What better place to celebrate Earth Day than to spend time away from a built-up environment: we chose to visit the nearby Addo Elephant National Park. Some visitors had close-up views of lions, spotted hyenas and even a black rhino. We didn’t draw that card, but observed a number of interesting things nonetheless.

It is the rutting season for kudu. Large herds of kudu does accompanied by one or two males appeared in several sections of the park we drove through, especially around Rooidam. Our attention was drawn to a loud hollow-sounding ‘thunking’ noise close to the road: two kudu bulls were sparring; kicking up dust as they locked horns and pushed each other this way and that.

What magnificent horns they sported. This is the victor of that encounter.

The heat drew herds of elephant to the bigger waterholes. We watched a group of four adults and two youngsters approach the small Marion Baree waterhole. They sprayed themselves with water on arrival.

They then moved to the mud hole next door, where the elephants scooped up balls of thick mud to throw over their backs.

By then the water in the concrete-lined dam had settled so a few drank before watching patiently as a youngster claimed the shallow dam for its own fun.

One has to watch out for dung beetles crossing the road at this time of the year.

Zebras with their painted faces did not disappoint.

Several came to quench their thirst at Domkrag.

A large flock of Pied Starlings came to join them.

A Karoo Scrub Robin came to investigate.

An inquisitive Egyptian Goose approached our vehicle at Hapoor.

Several Fork-tailed Drongos kept an eye on us at the Rest Camp water hole.

As did some Cape Glossy Starlings, looking magnificent in the late afternoon sunlight.

My bird list for the day:

Redwinged Starling
Barthroated Apalis
Fiscal Shrike
Speckled Mousebird
Southern Boubou
Common Moorhen
Redbilled Teal
Backsmith Plover
Redknobbed Coot
Spurwing Goose
Karoo Scrub Robin
Pied Crow
Common Ringed Plover
Egyptian Goose
South African Shelduck
Black Crow
Cape Sparrow
Greater Doublecollared Sunbird
Cape Turtle Dove
Cape Robin
Sombre Bulbul
Southern Black Korhaan
Helmeted Guineafowl
Crowned Plover
Pale Chanting Goshawk
Cape Wagtail
Grey heron
Forktailed Drongo
Cape Glossy Starling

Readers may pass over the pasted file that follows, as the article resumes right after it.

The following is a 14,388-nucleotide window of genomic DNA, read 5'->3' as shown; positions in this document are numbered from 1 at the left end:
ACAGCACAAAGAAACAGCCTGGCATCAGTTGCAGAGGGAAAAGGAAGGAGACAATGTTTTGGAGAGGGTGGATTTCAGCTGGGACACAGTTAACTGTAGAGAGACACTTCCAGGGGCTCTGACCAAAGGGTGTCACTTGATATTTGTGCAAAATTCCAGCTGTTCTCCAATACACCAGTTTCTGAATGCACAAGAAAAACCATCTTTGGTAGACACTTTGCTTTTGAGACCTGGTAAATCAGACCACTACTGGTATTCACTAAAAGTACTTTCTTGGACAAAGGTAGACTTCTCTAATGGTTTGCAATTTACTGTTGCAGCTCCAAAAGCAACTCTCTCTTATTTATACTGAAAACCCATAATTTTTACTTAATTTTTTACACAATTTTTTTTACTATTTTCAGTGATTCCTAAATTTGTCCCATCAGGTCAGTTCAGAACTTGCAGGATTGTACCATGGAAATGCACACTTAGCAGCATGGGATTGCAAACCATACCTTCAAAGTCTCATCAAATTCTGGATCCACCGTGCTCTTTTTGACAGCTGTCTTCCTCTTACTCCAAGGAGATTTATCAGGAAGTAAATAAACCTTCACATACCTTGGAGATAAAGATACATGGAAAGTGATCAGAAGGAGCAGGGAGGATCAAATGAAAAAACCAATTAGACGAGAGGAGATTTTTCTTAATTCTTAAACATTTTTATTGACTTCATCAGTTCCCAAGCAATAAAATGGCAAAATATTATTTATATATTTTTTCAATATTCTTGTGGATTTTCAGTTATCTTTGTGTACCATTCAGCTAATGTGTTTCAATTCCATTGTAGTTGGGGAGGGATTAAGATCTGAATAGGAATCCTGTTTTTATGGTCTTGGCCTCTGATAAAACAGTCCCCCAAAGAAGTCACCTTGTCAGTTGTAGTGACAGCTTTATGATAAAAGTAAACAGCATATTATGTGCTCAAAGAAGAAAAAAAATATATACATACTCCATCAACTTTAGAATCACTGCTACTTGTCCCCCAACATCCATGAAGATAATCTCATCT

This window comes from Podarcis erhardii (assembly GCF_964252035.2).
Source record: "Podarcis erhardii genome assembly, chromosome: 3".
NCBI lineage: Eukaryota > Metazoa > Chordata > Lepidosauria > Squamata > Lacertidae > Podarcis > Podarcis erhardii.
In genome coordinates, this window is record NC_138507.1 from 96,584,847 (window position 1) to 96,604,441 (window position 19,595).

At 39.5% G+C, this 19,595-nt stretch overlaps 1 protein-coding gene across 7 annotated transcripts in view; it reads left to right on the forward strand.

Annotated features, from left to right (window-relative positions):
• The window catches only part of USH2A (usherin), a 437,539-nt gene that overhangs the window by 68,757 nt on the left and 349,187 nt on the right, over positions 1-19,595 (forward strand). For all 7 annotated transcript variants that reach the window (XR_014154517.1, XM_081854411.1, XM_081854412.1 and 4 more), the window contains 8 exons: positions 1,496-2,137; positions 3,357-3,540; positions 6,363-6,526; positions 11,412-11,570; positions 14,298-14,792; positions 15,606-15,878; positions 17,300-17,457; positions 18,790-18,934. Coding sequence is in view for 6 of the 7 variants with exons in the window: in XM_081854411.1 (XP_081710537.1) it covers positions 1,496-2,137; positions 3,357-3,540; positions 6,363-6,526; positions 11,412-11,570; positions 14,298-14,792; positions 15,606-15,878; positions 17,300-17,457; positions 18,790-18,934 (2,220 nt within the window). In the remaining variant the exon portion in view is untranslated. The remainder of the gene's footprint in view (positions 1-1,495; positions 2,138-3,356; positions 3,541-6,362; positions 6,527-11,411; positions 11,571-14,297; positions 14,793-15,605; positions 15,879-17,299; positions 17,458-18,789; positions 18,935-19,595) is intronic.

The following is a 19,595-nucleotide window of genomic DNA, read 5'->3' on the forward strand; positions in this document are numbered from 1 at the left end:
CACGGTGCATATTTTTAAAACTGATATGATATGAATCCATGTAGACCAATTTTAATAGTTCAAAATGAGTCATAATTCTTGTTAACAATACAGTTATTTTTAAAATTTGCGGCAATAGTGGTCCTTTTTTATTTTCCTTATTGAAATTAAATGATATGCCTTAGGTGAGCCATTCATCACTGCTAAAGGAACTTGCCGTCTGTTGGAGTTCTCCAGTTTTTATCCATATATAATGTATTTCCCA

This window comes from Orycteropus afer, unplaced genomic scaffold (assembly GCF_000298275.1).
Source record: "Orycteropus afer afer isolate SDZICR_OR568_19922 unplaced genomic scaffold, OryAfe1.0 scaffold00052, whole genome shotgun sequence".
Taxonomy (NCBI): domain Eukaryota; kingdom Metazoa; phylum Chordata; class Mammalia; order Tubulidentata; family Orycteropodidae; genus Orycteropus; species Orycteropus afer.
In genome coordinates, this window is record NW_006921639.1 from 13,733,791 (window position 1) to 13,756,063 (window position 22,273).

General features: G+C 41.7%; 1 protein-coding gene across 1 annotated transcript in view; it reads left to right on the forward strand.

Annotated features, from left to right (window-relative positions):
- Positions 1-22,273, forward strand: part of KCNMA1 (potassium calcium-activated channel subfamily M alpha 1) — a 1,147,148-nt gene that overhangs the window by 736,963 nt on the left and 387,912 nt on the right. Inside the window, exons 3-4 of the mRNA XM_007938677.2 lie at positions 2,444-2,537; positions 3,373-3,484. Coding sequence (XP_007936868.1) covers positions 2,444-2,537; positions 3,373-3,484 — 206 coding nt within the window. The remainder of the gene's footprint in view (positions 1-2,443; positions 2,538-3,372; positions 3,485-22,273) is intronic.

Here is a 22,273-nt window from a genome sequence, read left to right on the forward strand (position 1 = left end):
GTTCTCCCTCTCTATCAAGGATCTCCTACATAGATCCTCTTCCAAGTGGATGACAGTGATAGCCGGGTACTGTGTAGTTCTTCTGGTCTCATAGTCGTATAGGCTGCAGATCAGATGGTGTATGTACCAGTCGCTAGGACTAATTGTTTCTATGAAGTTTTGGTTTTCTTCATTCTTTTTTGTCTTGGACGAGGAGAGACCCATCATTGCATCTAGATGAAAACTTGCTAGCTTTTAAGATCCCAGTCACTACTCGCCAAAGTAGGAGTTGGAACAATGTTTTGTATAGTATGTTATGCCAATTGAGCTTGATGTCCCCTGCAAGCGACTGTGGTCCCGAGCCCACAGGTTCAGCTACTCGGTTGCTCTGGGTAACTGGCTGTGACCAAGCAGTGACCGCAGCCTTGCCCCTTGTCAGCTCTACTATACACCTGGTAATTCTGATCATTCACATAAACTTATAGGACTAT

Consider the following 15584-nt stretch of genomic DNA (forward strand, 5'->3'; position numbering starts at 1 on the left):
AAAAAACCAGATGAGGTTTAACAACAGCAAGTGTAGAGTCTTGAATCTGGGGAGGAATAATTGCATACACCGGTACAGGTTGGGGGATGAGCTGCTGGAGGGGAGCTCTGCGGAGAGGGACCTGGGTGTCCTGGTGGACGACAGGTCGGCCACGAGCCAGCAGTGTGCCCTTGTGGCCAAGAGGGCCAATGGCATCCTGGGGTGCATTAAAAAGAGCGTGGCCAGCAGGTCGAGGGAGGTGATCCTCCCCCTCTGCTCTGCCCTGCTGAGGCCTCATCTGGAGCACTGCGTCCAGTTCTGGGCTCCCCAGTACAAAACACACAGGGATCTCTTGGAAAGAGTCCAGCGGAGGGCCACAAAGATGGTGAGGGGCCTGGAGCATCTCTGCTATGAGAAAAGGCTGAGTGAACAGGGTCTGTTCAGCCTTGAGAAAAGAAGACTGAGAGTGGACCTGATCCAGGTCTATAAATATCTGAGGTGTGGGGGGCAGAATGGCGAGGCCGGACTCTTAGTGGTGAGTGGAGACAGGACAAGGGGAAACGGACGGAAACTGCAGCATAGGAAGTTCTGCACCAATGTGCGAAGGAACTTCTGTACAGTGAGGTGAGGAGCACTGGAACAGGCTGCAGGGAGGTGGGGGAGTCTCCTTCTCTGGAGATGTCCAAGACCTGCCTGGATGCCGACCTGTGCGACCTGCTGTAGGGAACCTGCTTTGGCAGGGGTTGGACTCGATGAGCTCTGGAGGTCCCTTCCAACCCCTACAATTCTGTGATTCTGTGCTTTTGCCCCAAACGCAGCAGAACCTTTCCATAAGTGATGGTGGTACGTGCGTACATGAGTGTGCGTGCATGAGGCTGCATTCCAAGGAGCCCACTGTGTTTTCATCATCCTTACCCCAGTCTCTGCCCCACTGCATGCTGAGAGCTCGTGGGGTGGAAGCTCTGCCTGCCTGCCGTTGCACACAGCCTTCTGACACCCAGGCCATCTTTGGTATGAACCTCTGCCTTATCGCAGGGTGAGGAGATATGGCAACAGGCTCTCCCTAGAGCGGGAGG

Laughing Dove


Saturday is Earth Day. Every day should be Earth Day. We should think about what the Earth gives us and how we can give back to the Earth every day.

William Wordsworth warned us that:

The world is too much with us; late and soon,
Getting and spending, we lay waste our powers:
Little we see in Nature that is ours;
We have given our hearts away, a sordid boon!

Sunflower backlit by the autumn sun

He marvelled at the sheer beauty of nature:

My heart leaps up when I behold
A rainbow in the sky:

Carpenter bee on lavender

Wordsworth also tells us that:

Earth has not anything to show more fair:

Aloes coming into bloom

Robert Frost describes the beauty of the changing seasons so well:

Nature’s first green is gold,
Her hardest hue to hold.
Her early leaf’s a flower;
But only so an hour.
Then leaf subsides to leaf.
So Eden sank to grief,
So dawn goes down to day.
Nothing gold can stay.

Virginia creeper changing colour

Lastly, this grasshopper in my garden has never heard of John Keats, who wrote:

That is the Grasshopper’s—he takes the lead
In summer luxury,—he has never done
With his delights; for when tired out with fun
He rests at ease beneath some pleasant weed.

For this one is perched on a telephone cable high above the pumpkin patch!

Grasshopper keeping watch


Thomas wiped the sweat off his forehead with an already damp handkerchief and stuffed it into the pocket of his frayed shorts. “Is Friday the best you can do?” The despair was evident in his voice.

“’Fraid so. Thursday’s a public holiday, you see. No-one delivers on public holidays.” The owner of the panel beaters kicked the tyre of the trailer the two men were looking at.

“Pity I can’t tell the cows not to provide milk on a public holiday,” Thomas muttered. “Look, is there not a temporary fix you can make? I’ve still got a load of cabbages to deliver this afternoon and the milk cans must go to the dairy tomorrow morning.”

The panel beater took in the suntanned face of the young farm manager, his work-stained clothes, the stockings rumpling around his ankles and the sturdy boots stained with mud and oil. He smiled kindly.

“We can remove the tailgate – we need to match it anyway – and I’ll see if we’ve got some piping we can do a hatchet job with. It’ll be nothing fancy mind.”